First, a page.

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Thwarted by his despotic uncle from continuing his love affair, a young man turns to thoughts of murder. Experiencing a series of visions, he sees murder as a normal course of events in life and kills his uncle. Tortured by his conscience, his future sanity is uncertain as he is assailed by nightmarish visions of what he has done. Written by
Doug Sederberg <firstname.lastname@example.org>
D.W. Griffith takes Edgar Allen Poe classics "Annabel Lee" and "The Tell-Tale Heart"; and, with some good and bad additions, creates a near-classic. Mr. Griffith creates a melancholy mood, right from the start, as the young protagonist gets an unfortunate start in life, after his mother dies; even as a baby, he looks forlorn. Quickly, the child grows up to be Henry B. Walthall; he is raised by his uncle, Spottiswoode Aitken. All goes well until Walthall begins to see "common woman" Blanche Sweet. Uncle Aitken does not approve; and, he orders Mr. Walthall to stop seeing Ms. Sweet. Desperate, Walthall considers murdering Aitken.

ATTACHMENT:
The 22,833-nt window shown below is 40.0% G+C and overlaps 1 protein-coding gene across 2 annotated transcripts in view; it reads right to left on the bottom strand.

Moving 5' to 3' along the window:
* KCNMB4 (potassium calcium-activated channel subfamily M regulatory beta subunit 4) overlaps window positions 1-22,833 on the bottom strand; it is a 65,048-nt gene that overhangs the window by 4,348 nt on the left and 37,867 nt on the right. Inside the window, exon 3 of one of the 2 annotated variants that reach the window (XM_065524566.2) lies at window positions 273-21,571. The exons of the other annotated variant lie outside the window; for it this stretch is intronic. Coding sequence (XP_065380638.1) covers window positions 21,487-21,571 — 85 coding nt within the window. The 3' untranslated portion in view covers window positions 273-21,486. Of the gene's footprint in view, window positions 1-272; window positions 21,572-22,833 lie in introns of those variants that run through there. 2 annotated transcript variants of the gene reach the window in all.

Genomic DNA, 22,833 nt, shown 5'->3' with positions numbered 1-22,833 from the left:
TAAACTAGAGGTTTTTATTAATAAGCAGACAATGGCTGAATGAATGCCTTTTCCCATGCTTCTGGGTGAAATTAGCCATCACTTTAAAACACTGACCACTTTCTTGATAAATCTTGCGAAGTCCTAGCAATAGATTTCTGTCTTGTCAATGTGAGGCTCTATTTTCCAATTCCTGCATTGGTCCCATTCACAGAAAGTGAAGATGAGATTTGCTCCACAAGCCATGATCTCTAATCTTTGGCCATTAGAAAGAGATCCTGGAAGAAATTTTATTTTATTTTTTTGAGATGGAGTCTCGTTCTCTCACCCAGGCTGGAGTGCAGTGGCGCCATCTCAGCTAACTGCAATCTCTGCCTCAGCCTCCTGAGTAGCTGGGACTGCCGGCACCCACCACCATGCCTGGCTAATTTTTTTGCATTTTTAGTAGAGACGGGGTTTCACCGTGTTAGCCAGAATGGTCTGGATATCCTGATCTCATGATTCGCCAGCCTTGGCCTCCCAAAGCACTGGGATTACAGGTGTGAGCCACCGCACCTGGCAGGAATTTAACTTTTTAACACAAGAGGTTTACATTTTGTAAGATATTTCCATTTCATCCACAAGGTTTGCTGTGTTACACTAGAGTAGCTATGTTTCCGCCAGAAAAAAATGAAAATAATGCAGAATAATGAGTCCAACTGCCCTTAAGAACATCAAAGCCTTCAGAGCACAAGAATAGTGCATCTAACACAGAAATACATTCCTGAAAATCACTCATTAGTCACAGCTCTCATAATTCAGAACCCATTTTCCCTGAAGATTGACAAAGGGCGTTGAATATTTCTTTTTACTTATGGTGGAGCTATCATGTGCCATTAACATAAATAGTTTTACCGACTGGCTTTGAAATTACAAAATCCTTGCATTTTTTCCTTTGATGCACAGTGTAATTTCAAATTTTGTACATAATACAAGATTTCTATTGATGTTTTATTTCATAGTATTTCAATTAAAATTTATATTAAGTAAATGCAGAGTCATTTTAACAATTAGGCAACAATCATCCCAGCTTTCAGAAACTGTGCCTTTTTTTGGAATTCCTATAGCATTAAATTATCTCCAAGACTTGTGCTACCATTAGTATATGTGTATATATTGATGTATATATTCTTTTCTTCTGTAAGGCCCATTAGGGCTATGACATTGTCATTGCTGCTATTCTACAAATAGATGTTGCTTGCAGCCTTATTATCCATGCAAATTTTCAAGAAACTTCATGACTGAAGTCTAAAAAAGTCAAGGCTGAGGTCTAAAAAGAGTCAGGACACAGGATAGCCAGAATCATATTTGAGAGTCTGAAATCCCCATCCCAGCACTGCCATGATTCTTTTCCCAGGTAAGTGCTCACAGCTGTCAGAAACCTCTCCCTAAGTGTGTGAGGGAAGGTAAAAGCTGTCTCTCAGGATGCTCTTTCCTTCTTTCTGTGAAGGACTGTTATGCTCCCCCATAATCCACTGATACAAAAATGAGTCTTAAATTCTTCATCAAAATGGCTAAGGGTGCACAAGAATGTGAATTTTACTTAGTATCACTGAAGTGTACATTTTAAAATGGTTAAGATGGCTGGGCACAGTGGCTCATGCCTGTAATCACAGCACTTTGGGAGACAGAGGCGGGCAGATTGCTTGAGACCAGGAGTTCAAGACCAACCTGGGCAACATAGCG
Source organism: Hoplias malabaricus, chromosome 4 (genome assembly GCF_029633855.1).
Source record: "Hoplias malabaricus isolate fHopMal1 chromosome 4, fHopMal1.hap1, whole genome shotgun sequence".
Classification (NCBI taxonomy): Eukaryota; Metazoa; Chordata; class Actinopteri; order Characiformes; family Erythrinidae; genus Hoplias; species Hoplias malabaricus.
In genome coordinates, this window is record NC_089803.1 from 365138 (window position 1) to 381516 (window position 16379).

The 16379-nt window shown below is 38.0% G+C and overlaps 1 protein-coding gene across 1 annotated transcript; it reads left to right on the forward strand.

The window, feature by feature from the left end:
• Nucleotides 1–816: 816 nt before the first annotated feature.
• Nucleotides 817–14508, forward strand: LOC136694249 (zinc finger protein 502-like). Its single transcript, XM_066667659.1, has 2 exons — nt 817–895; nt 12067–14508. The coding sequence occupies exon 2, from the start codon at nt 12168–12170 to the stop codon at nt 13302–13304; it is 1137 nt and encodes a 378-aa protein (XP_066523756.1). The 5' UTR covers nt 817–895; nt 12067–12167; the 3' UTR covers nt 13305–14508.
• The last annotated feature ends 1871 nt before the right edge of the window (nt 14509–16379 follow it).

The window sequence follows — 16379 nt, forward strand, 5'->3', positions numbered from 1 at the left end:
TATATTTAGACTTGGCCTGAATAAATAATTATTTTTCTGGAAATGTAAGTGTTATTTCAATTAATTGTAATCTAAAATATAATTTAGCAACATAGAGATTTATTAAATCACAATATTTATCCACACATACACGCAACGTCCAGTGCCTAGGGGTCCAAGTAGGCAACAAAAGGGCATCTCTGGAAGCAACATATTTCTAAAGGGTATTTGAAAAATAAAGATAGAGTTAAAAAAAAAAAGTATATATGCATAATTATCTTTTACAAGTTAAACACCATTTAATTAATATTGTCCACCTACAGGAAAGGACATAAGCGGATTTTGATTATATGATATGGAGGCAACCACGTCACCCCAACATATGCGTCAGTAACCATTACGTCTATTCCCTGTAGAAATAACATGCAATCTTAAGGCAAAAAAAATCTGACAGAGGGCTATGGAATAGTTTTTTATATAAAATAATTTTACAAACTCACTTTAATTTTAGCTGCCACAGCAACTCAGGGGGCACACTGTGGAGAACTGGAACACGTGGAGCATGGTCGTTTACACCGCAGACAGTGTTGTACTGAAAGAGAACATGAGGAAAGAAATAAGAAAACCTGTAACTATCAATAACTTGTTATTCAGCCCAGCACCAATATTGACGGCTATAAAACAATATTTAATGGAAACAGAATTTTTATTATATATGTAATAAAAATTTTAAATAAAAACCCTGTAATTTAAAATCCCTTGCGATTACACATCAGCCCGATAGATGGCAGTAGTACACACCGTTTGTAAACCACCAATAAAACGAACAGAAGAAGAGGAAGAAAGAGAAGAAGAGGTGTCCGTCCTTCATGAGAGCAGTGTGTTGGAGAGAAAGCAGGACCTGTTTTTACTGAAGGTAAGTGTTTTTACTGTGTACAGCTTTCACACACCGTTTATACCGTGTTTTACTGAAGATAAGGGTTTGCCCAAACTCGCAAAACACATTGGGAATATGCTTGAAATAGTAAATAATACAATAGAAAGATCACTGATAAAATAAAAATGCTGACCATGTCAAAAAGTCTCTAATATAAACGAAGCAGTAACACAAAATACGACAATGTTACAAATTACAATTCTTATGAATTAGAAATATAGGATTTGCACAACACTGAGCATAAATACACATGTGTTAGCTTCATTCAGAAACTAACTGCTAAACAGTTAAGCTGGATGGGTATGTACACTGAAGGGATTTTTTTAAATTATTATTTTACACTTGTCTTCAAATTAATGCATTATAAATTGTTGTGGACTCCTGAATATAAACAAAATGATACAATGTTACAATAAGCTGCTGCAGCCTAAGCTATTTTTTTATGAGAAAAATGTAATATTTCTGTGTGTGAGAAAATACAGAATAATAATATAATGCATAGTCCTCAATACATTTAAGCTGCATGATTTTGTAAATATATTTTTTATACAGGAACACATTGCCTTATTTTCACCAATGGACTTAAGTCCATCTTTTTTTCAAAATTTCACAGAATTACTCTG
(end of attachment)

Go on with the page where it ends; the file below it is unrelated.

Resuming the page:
The performances are terrific. Walthall is very impressive, in one of his best pre-"Birth" roles. Sweet and Aitken are outstanding. All rise significantly above the uneven material. The Griffith production company's supporting cast is, as usual, extraordinary. Robert Harron and Mae Marsh provide perfect contrast as a grocery boy and maid; and, you should note, their romance provides Aitken with a change-of-heart missed by Walthall's character. Eventually, the film loses direction; as Griffith tries to merge Poe with well, see for yourself.
Appropriately subtitled "Thou Shalt Not Kill".
******* The Avenging Conscience (8/2/14) D.W. Griffith ~ Henry B. Walthall, Blanche Sweet, Spottiswoode Aitken, George Siegmann
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